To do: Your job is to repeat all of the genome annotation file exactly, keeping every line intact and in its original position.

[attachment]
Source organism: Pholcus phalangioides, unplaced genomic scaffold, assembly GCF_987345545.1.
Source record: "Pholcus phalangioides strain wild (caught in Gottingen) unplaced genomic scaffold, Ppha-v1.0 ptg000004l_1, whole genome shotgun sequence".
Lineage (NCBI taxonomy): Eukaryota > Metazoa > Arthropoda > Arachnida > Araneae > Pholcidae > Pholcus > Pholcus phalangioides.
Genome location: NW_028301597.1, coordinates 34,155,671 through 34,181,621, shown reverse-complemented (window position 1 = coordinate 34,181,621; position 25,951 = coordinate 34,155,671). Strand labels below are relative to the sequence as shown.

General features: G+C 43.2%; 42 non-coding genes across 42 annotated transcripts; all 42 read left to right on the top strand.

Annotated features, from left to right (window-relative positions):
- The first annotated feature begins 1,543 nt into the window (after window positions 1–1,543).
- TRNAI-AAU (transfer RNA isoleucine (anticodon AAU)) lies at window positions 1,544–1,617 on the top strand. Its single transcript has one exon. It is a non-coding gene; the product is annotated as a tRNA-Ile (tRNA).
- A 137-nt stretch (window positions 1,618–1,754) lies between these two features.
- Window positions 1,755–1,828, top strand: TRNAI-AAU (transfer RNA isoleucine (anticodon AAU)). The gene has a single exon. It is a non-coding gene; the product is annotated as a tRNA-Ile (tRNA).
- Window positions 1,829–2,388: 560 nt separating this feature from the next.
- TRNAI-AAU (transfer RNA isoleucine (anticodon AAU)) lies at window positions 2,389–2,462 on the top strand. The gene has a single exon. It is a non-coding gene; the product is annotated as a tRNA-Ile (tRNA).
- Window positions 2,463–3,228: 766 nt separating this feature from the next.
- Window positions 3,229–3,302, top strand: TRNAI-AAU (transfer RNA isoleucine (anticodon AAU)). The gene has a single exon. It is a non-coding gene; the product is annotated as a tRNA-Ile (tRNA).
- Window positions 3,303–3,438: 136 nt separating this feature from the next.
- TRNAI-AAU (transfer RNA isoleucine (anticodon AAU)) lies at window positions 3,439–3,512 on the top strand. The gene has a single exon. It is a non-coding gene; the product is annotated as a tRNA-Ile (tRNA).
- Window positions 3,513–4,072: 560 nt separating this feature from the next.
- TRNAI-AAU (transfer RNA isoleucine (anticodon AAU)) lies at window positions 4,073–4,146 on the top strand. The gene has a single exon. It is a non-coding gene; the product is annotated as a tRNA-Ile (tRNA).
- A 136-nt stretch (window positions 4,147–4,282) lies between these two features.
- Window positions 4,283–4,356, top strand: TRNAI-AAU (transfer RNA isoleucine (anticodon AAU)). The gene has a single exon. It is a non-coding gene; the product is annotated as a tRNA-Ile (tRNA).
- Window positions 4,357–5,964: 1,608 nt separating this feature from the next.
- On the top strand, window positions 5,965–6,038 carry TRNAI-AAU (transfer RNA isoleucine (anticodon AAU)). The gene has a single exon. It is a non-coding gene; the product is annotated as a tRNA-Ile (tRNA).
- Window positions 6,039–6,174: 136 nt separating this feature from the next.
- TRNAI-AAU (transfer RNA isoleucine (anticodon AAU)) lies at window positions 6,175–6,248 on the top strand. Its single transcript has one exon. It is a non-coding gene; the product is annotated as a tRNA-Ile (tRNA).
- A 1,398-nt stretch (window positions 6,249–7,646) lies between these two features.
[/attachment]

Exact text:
Source organism: Pholcus phalangioides, unplaced genomic scaffold, assembly GCF_987345545.1.
Source record: "Pholcus phalangioides strain wild (caught in Gottingen) unplaced genomic scaffold, Ppha-v1.0 ptg000004l_1, whole genome shotgun sequence".
Lineage (NCBI taxonomy): Eukaryota > Metazoa > Arthropoda > Arachnida > Araneae > Pholcidae > Pholcus > Pholcus phalangioides.
Genome location: NW_028301597.1, coordinates 34,155,671 through 34,181,621, shown reverse-complemented (window position 1 = coordinate 34,181,621; position 25,951 = coordinate 34,155,671). Strand labels below are relative to the sequence as shown.

General features: G+C 43.2%; 42 non-coding genes across 42 annotated transcripts; all 42 read left to right on the top strand.

Annotated features, from left to right (window-relative positions):
- The first annotated feature begins 1,543 nt into the window (after window positions 1–1,543).
- TRNAI-AAU (transfer RNA isoleucine (anticodon AAU)) lies at window positions 1,544–1,617 on the top strand. Its single transcript has one exon. It is a non-coding gene; the product is annotated as a tRNA-Ile (tRNA).
- A 137-nt stretch (window positions 1,618–1,754) lies between these two features.
- Window positions 1,755–1,828, top strand: TRNAI-AAU (transfer RNA isoleucine (anticodon AAU)). The gene has a single exon. It is a non-coding gene; the product is annotated as a tRNA-Ile (tRNA).
- Window positions 1,829–2,388: 560 nt separating this feature from the next.
- TRNAI-AAU (transfer RNA isoleucine (anticodon AAU)) lies at window positions 2,389–2,462 on the top strand. The gene has a single exon. It is a non-coding gene; the product is annotated as a tRNA-Ile (tRNA).
- Window positions 2,463–3,228: 766 nt separating this feature from the next.
- Window positions 3,229–3,302, top strand: TRNAI-AAU (transfer RNA isoleucine (anticodon AAU)). The gene has a single exon. It is a non-coding gene; the product is annotated as a tRNA-Ile (tRNA).
- Window positions 3,303–3,438: 136 nt separating this feature from the next.
- TRNAI-AAU (transfer RNA isoleucine (anticodon AAU)) lies at window positions 3,439–3,512 on the top strand. The gene has a single exon. It is a non-coding gene; the product is annotated as a tRNA-Ile (tRNA).
- Window positions 3,513–4,072: 560 nt separating this feature from the next.
- TRNAI-AAU (transfer RNA isoleucine (anticodon AAU)) lies at window positions 4,073–4,146 on the top strand. The gene has a single exon. It is a non-coding gene; the product is annotated as a tRNA-Ile (tRNA).
- A 136-nt stretch (window positions 4,147–4,282) lies between these two features.
- Window positions 4,283–4,356, top strand: TRNAI-AAU (transfer RNA isoleucine (anticodon AAU)). The gene has a single exon. It is a non-coding gene; the product is annotated as a tRNA-Ile (tRNA).
- Window positions 4,357–5,964: 1,608 nt separating this feature from the next.
- On the top strand, window positions 5,965–6,038 carry TRNAI-AAU (transfer RNA isoleucine (anticodon AAU)). The gene has a single exon. It is a non-coding gene; the product is annotated as a tRNA-Ile (tRNA).
- Window positions 6,039–6,174: 136 nt separating this feature from the next.
- TRNAI-AAU (transfer RNA isoleucine (anticodon AAU)) lies at window positions 6,175–6,248 on the top strand. Its single transcript has one exon. It is a non-coding gene; the product is annotated as a tRNA-Ile (tRNA).
- A 1,398-nt stretch (window positions 6,249–7,646) lies between these two features.